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Rules of the Game; Beyond the Pale: Memoirs of Sir Oswald Mosley and Family Hardcover – June 1, 1991
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From Publishers Weekly
Sir Oswald Mosley (1896-1980) organized and led the British Union of Fascists during the 1930s and is remembered for his campaigns directed against the Jews. He and his wife, the former Diana Mitford, a friend of Hitler, were interned by the British government on unspecified charges throughout most of WW II, after which Mosley attempted unsuccessfully to revive the movement. His son Nicolas ( Hopeful Monsters ) here writes a pleasantly rambling but evasive memoir describing in general terms his father's military service in the First World War, his parliamentary career from 1918 to 1931, and his sudden appearance in '32 at the head of the small but vociferous Blackshirts. The author writes movingly about what it was like to serve as a British soldier in the war against Hitler and be regarded at the same time as the son of a notorious traitor. His loyalty to his father has seemingly constrained him to tread lightly in telling his story--understandable on the human level but disappointing to the reader. Photos.
Copyright 1991 Reed Business Information, Inc.
From Library Journal
Sir Oswald Mosley was the leader of the British Union of Fascists. He was imprisoned during World War II; so was his second wife Diana Mitford, who like her sister, Unity, was a friend of Hitler. His son by his first marriage tells here his personal story of the family and of his struggle to come to terms with his own "split attitudes" toward the father to whom he was devoted. The two sections appeared sepa rately in Britain (Secker & Warburg, 1981, 1983); this one-volume version is the first American edition. An absorbing complement to the standard biography, Robert Skidelsky's Oswald Mosley ( LJ 12/15/75), this is a highly readable, vivid portrayal of a controversial and charis matic figure. Libraries not owning the British edition should certainly consider this.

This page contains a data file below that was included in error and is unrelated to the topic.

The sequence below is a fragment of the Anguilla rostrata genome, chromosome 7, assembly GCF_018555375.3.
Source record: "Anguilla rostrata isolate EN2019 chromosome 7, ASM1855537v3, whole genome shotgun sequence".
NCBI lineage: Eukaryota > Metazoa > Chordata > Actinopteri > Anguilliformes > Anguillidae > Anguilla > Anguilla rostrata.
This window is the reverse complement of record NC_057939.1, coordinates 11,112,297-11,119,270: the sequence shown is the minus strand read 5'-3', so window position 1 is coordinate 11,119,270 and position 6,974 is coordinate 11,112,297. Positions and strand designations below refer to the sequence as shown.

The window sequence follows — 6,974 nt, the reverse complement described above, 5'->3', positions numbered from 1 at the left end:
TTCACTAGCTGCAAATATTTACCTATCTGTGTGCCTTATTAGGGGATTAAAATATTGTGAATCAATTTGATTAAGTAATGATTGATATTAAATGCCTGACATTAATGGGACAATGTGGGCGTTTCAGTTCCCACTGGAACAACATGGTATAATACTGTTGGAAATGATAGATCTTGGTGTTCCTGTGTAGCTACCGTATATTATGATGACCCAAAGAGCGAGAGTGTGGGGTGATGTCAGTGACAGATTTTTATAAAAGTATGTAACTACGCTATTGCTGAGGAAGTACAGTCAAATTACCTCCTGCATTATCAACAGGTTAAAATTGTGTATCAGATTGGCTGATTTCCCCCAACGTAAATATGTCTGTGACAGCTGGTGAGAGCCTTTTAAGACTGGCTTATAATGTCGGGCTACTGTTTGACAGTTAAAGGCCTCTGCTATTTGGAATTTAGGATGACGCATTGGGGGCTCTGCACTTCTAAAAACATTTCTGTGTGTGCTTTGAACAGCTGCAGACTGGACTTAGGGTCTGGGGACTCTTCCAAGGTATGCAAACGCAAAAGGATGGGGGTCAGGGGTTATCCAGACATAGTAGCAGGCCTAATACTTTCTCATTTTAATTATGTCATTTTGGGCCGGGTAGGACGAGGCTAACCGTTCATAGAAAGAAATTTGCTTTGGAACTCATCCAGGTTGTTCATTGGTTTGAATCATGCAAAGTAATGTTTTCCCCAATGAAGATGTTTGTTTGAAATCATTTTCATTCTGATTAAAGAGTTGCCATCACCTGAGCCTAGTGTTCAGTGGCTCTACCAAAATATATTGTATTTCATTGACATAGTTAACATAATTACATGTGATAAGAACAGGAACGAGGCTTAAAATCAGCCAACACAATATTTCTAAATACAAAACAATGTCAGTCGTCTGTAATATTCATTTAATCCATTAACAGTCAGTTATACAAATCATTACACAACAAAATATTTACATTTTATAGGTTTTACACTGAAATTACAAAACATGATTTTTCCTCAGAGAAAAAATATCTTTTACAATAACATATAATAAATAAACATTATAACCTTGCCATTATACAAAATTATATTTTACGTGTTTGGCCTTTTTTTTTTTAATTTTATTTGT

- Nancy C. Cridland, Indiana Univ. Libs., Bloomington
Copyright 1991 Reed Business Information, Inc.
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While skating over some of the odious aspects of his father's history, he nevertheless succeeded in displeasing his father's widow, Diana Mitford Mosley who would settle for nothing less than a completely laudatory biography. It's ironic.
It's true Mosley made some correct predictions about the world and what would happen to the British empire in a postwar world. Basically his position was that England should make common cause with the Fascists because their innate superiority gave them the right to maintain their empire, even if other people didn't want to be subjected to English (or German) rule.
Upper class British anti-semitism, which was no secret, was also shared by Mosley and those in his circle. To this day, many of them remain Holocaust-deniers. As Nancy Mitford pointed out, the Jews feared the Nazis so many made common cause with the communists and the British upper classes feared the communists, who might strip them of all their wealth and prerogatives, so many made common cause with Fascists. If anyone felt entitled to wealth and privilege, it was the British titled classes.
As a human being, Mosley was also notorious as a womanizer, and his treatment of women and his own children totally reflected his own narcissism. One interesting aspect of the Mosley biography by his son was the love and admiration he felt for his mother, who he felt had not been treated right by historical accounts and by her own husband.
Read other books by and about the Mitfords and the Mosleys. Should Diana and Oswald Mosley have been imprisoned as potential collaborators? That's another question. In the event of a German defeat of England, would Mosley have become another Petain? Probably, but who knows?
Meanwhile, these books are worth reading as both history and cautionary tales. Every country has its demagogues. Demagogues are often very attractive and Mosley certainly was.
Many Americans know that Mosley was the most prominent British fascist leader prior to the Second World War, but few know that prior to that he was the member of parliament who was given the task of constructing an economic plan capable of getting Britain out of the Great Depression.
Although many leading socialists of the day supported his ideas, including his personal friend in America, Franklin Roosevelt, the British government was not bold enough to act, adopting the attitude of just muddling through.
That's why Mosley started up his fascist movement. The death of Mosley's first wife contributed to his determination to implement his ideas, and the private correspondence published in this book explains why for the first time.
After World War 2, Mosley's view was that the nationalisms of Europe were obsolete, and that the European economic cooperation of the EEC was the first wave of a better future. He also forecasted that within the United States the European population would find a similar reorganizing just as necessary.